Huawei ready to sign ‘no back-door’ pact with Indian government for telecom equipment

“The no back door pact will mean that equipment/ network sold by Huawei can only be accessed with the government’s consent”

In a recent interview, the CEO of Huawei India, Jay Chen, stated that the company is ready to draw up a new pact with the Indian government. This pact will include a no back door policy, which would mean that all network equipment sold by Huawei will no longer feature a back door that can be accessed during emergencies. The company is willing to do this to assure the Indian government that there is no security concern in working with Huawei.

Huawei's 5G Modem
Huawei’s 5G modem

Recently, the Department of Telecommunications in India, created a new committee to decide on the future of Huawei in the country. The Chinese manufacturer plans to bring its 5G equipment/infrastructure to India and help grow the network. Including a back door would mean that the company could access its equipment whenever it wanted. Without a backdoor, Huawei would need consent from the government to do so. Jay Chen stated;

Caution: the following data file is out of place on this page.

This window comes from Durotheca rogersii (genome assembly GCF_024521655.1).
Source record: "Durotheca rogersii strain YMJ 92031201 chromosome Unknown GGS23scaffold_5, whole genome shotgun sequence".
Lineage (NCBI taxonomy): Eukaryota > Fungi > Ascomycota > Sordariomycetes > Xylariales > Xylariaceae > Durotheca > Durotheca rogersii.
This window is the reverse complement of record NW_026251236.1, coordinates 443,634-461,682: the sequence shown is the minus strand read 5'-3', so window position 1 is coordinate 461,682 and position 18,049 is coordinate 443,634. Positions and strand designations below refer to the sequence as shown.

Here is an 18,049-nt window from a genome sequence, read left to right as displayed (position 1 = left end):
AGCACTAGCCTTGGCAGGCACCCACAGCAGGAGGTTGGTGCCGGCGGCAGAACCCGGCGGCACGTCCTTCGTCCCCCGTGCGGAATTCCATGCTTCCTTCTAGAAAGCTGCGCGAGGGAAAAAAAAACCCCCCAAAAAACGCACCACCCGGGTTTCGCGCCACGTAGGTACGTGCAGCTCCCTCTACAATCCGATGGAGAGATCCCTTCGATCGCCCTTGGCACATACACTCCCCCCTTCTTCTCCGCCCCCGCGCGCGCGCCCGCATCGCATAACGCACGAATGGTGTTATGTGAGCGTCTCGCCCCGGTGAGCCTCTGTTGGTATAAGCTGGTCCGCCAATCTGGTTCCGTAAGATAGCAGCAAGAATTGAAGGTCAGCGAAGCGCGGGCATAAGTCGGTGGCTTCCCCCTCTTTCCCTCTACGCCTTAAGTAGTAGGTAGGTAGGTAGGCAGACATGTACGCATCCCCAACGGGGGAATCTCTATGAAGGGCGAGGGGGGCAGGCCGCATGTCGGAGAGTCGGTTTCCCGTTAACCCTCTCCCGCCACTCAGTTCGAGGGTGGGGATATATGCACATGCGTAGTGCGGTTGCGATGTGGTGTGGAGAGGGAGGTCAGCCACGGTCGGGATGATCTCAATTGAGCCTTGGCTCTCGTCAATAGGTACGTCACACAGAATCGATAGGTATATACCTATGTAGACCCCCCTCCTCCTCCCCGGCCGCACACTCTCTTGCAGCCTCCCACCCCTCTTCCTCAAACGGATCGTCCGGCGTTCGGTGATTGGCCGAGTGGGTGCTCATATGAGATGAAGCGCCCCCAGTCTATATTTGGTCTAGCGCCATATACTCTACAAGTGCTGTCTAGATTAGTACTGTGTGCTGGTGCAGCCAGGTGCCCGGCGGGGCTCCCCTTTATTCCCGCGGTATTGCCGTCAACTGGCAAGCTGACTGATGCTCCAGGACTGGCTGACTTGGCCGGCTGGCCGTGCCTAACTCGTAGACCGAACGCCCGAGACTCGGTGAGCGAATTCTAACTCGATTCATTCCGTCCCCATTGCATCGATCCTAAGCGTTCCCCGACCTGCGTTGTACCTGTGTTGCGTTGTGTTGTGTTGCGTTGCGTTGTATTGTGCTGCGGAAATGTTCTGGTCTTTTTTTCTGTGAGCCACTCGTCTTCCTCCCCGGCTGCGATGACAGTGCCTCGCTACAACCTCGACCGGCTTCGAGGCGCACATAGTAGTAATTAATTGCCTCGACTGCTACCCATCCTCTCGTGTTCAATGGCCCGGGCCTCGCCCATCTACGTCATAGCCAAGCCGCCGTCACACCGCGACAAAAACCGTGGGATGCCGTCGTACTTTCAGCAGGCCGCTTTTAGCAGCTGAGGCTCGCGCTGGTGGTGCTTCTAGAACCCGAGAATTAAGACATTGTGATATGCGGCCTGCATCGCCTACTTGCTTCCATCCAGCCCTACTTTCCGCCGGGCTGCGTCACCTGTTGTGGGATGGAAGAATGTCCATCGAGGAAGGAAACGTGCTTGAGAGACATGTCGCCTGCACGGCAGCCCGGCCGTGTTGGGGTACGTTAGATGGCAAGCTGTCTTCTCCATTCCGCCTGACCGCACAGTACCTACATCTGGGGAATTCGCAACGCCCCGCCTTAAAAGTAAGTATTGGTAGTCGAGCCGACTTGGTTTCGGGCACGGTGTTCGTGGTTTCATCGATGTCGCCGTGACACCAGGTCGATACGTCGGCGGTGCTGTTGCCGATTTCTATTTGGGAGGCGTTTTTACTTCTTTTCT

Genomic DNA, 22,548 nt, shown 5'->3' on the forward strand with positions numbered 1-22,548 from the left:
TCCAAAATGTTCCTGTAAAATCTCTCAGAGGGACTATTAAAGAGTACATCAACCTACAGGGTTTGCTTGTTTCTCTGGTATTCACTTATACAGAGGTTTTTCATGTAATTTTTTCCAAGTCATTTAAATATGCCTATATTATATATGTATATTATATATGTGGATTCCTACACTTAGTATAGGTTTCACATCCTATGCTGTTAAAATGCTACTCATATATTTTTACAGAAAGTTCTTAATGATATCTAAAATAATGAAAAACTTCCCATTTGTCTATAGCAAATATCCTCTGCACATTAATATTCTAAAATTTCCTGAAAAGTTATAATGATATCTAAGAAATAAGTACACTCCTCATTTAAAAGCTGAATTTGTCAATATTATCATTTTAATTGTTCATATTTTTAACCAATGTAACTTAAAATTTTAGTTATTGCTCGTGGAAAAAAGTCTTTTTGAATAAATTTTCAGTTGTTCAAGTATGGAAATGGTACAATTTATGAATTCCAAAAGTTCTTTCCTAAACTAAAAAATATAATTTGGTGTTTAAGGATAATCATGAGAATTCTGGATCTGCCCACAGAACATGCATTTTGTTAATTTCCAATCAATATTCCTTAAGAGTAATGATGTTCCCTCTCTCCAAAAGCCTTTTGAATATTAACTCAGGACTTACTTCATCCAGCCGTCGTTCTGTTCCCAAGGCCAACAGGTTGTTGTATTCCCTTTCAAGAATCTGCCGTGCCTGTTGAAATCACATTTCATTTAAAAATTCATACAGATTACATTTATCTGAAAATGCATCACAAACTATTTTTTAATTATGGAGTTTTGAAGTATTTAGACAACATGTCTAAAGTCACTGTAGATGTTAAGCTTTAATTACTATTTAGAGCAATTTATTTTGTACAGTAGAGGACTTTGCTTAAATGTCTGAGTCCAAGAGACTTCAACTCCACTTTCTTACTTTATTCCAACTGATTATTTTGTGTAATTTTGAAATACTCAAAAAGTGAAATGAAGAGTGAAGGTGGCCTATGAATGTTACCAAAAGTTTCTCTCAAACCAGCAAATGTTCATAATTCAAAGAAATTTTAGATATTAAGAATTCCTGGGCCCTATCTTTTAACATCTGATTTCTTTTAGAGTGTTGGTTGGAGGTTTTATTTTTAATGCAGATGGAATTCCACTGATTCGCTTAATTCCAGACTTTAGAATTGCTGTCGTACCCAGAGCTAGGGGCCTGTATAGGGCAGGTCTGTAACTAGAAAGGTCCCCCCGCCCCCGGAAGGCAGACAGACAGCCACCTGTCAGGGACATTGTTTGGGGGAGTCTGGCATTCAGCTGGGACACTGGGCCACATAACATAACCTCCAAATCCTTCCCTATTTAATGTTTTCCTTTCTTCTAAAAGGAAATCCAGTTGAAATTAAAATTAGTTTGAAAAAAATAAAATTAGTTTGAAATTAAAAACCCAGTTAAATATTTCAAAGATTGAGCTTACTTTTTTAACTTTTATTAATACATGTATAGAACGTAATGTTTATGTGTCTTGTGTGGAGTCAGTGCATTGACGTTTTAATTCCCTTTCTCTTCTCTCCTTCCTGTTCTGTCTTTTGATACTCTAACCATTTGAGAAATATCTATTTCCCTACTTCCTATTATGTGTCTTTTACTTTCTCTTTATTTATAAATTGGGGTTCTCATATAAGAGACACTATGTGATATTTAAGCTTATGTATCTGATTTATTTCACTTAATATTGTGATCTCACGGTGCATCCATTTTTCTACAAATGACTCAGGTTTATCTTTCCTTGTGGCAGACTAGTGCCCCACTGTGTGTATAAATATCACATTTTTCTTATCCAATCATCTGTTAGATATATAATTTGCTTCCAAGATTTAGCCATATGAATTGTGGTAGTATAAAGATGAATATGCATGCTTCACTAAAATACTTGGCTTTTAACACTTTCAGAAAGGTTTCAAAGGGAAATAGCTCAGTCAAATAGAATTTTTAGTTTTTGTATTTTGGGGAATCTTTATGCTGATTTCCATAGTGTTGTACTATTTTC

“I am ready to sign a ‘no back door’ agreement with my customers (telcos) and the Indian government today. I would like to propose this to all original equipment manufacturers that let’s sign this agreement with customers (telcos) and the government for network security compliance… to give trust and confidence to the government on security concerns.

Telecom minister Ravi Shankar had stated that the government will be taking Huawei’s participation in the 5G rollout very seriously. The US Secretary of State Mike Pompeo is in India to discuss several issues with government officials of India. He will also be discussing Huawei’s 5G participation, and about the various security concerns. The Trump administration have been actively asking allies to ban Huawei. Several nations have followed through, including Australia and Japan. Other countries will also be banning the use of Huawei network equipment.  

According to the US, Huawei has been using its equipment to spy on various governments. The company has denied these allegations and continue to do so despite the ban from the US and allies. The ban has badly affected Huawei’s business and could get worse if things don’t get better. 

Having dedicated over six years on writing about consumer electronics and enlightening the readers on every new gadget on the block, Sid has traced the evolution of smartphones. He also loves cars, listening to music, driving, and a little bit of PUBG. When not writing, he can be found relaxing and watching movies or travelling.
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